7. It is now well established that courts must lean in favour of fundamental rights and surely freedom of speech and expression is a fundamental right conferred by the Constitution. In the present day, meetings and processions are held lawful which about 50 years ago would have been held unlawful. Times have changed. These are not days when the mere criticism of Government was sufficient to constitute sedition. The right to utter a reasonable criticism is a privilege and source of strength to a community. The acts or utterances of a person ought not to be inimical to public welfare tending to incite people to crime or disturb the public peace. Criticism of the Government however strong it may be or deprecating the action of the Government is not to be regarded as a justifying ground for taking action under the Preventive Detention Act, unless it is such as to undermine security or would tend to overthrow the Government. Freedom of speech and of the press lies at the foundation of all democracy. Disapprobation and criticism of any policy or administrative action of the Government with a view to obtaining redress by lawful means cannot be regarded as an act which is likely, to create disaffection in the minds of the people so as to result in disturbance of public safety and the maintenance of public order.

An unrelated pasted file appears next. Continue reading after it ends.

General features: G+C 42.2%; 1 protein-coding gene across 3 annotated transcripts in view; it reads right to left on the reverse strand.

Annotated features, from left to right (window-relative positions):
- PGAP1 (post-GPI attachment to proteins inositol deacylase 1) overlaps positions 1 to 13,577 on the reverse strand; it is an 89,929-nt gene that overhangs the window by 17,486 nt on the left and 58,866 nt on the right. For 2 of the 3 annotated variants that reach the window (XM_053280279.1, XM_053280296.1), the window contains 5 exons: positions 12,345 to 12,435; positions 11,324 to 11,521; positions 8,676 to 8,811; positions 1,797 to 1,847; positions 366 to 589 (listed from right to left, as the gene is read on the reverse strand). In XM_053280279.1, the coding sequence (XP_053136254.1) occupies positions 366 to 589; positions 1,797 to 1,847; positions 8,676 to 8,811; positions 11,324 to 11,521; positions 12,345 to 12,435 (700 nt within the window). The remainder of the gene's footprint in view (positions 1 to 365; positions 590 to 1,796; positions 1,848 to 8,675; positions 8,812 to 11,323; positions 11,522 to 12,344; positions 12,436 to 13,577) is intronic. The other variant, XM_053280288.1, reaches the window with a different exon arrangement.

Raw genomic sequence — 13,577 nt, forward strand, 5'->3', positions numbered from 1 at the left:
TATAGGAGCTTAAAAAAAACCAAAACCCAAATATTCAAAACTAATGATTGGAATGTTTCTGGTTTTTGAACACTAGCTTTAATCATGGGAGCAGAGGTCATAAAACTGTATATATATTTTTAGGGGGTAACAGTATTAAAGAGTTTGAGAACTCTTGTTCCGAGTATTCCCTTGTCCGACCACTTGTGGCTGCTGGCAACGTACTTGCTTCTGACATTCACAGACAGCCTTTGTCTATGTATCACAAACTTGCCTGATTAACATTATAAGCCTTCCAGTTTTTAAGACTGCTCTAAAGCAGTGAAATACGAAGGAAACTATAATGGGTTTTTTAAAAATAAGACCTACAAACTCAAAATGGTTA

8. Applying the above test to the utterances of the petitioner at the meeting, I am of opinion that the utterances attributed to the petitioner do not satisfy the test and cannot justify any action under the Preventive Detention Act. I am therefore of opinion that the order of detention passed on the petitioner should be quashed and this application for the issue of a writ of Habeas Corpus be allowed and the petitioner set at liberty. The writ- will issue for the petitioner being set at liberty.
Mohd. Ahmed Ansari, J.